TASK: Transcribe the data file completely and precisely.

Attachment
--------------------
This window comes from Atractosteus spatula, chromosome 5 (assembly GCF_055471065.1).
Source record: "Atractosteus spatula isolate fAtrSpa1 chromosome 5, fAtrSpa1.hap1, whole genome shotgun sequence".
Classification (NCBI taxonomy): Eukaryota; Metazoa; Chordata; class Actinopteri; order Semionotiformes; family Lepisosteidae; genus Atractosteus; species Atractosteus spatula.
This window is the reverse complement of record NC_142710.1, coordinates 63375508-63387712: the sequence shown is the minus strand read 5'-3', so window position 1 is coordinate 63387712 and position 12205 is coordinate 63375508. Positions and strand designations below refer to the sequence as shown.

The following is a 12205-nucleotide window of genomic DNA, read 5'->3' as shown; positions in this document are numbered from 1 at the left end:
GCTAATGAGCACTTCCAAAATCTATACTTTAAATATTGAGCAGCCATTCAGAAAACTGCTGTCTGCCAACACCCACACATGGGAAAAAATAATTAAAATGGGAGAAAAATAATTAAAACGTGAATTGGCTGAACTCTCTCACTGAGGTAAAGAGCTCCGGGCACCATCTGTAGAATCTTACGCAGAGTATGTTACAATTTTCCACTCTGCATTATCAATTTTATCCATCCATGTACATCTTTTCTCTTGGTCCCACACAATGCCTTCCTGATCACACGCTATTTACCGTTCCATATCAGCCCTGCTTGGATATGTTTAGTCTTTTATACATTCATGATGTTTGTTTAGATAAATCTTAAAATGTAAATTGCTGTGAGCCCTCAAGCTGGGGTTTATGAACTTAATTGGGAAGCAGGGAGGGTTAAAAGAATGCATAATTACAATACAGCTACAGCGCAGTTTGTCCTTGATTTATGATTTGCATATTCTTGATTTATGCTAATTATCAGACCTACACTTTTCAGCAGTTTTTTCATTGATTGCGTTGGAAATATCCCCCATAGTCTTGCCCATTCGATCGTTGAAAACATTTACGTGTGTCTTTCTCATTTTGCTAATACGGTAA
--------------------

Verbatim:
This window comes from Atractosteus spatula, chromosome 5 (assembly GCF_055471065.1).
Source record: "Atractosteus spatula isolate fAtrSpa1 chromosome 5, fAtrSpa1.hap1, whole genome shotgun sequence".
Classification (NCBI taxonomy): Eukaryota; Metazoa; Chordata; class Actinopteri; order Semionotiformes; family Lepisosteidae; genus Atractosteus; species Atractosteus spatula.
This window is the reverse complement of record NC_142710.1, coordinates 63375508-63387712: the sequence shown is the minus strand read 5'-3', so window position 1 is coordinate 63387712 and position 12205 is coordinate 63375508. Positions and strand designations below refer to the sequence as shown.

The following is a 12205-nucleotide window of genomic DNA, read 5'->3' as shown; positions in this document are numbered from 1 at the left end:
GCTAATGAGCACTTCCAAAATCTATACTTTAAATATTGAGCAGCCATTCAGAAAACTGCTGTCTGCCAACACCCACACATGGGAAAAAATAATTAAAATGGGAGAAAAATAATTAAAACGTGAATTGGCTGAACTCTCTCACTGAGGTAAAGAGCTCCGGGCACCATCTGTAGAATCTTACGCAGAGTATGTTACAATTTTCCACTCTGCATTATCAATTTTATCCATCCATGTACATCTTTTCTCTTGGTCCCACACAATGCCTTCCTGATCACACGCTATTTACCGTTCCATATCAGCCCTGCTTGGATATGTTTAGTCTTTTATACATTCATGATGTTTGTTTAGATAAATCTTAAAATGTAAATTGCTGTGAGCCCTCAAGCTGGGGTTTATGAACTTAATTGGGAAGCAGGGAGGGTTAAAAGAATGCATAATTACAATACAGCTACAGCGCAGTTTGTCCTTGATTTATGATTTGCATATTCTTGATTTATGCTAATTATCAGACCTACACTTTTCAGCAGTTTTTTCATTGATTGCGTTGGAAATATCCCCCATAGTCTTGCCCATTCGATCGTTGAAAACATTTACGTGTGTCTTTCTCATTTTGCTAATACGGTAA